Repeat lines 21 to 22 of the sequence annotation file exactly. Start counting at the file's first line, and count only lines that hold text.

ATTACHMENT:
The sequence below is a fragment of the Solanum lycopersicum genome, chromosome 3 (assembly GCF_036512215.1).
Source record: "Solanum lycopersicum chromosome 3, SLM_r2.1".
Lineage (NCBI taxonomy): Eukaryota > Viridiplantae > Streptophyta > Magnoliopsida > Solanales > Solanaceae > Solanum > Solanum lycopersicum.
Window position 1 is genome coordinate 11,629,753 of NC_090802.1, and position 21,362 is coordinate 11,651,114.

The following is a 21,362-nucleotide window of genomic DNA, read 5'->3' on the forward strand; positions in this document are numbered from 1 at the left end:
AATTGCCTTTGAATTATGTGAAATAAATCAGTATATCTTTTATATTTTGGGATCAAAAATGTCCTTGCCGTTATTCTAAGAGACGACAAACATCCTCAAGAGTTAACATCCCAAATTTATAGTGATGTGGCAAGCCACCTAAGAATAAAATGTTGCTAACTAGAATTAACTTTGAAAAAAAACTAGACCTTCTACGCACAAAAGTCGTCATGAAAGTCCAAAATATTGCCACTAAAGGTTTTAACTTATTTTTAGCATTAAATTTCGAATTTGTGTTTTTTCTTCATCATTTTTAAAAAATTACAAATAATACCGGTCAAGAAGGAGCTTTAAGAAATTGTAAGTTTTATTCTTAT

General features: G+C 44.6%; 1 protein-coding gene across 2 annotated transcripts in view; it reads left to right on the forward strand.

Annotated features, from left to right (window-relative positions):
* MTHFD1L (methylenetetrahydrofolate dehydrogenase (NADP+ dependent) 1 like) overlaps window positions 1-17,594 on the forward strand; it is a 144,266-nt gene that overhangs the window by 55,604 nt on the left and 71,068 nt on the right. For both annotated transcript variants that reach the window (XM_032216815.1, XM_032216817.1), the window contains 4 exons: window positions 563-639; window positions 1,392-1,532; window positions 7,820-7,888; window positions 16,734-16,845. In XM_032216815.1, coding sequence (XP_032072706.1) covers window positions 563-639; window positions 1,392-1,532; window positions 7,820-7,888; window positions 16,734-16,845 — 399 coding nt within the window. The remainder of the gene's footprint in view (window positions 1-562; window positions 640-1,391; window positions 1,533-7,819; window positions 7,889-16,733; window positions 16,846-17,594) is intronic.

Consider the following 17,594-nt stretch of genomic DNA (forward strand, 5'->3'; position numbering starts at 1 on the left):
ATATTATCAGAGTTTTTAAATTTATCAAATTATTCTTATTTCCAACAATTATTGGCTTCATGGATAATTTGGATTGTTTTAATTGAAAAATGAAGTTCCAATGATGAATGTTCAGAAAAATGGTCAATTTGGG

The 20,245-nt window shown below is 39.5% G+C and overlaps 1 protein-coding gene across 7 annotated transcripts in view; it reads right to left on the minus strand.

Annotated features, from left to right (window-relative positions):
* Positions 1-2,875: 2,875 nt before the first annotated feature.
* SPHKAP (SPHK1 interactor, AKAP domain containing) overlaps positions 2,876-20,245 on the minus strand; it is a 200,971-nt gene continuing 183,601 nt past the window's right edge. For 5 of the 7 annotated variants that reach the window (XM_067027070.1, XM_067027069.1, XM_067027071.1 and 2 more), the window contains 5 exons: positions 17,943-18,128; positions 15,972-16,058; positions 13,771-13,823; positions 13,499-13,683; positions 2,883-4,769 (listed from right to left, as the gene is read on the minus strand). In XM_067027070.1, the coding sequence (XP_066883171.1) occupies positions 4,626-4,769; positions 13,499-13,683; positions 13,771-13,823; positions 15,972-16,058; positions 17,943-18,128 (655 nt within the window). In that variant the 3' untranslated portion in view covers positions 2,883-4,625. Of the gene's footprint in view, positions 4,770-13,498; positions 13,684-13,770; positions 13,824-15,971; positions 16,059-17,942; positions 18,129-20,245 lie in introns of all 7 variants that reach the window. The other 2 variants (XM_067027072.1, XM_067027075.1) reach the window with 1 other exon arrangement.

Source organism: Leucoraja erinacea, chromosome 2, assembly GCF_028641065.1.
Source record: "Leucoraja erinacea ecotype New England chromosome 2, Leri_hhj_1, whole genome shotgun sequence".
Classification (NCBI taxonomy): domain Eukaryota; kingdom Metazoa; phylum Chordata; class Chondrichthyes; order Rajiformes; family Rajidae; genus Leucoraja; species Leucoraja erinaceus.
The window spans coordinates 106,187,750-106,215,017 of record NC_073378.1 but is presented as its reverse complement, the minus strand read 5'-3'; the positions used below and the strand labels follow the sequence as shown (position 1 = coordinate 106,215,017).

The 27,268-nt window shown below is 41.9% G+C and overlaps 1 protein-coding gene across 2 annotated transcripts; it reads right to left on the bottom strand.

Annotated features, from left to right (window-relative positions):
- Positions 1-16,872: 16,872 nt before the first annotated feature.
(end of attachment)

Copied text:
Annotated features, from left to right (window-relative positions):
- Positions 1-16,872: 16,872 nt before the first annotated feature.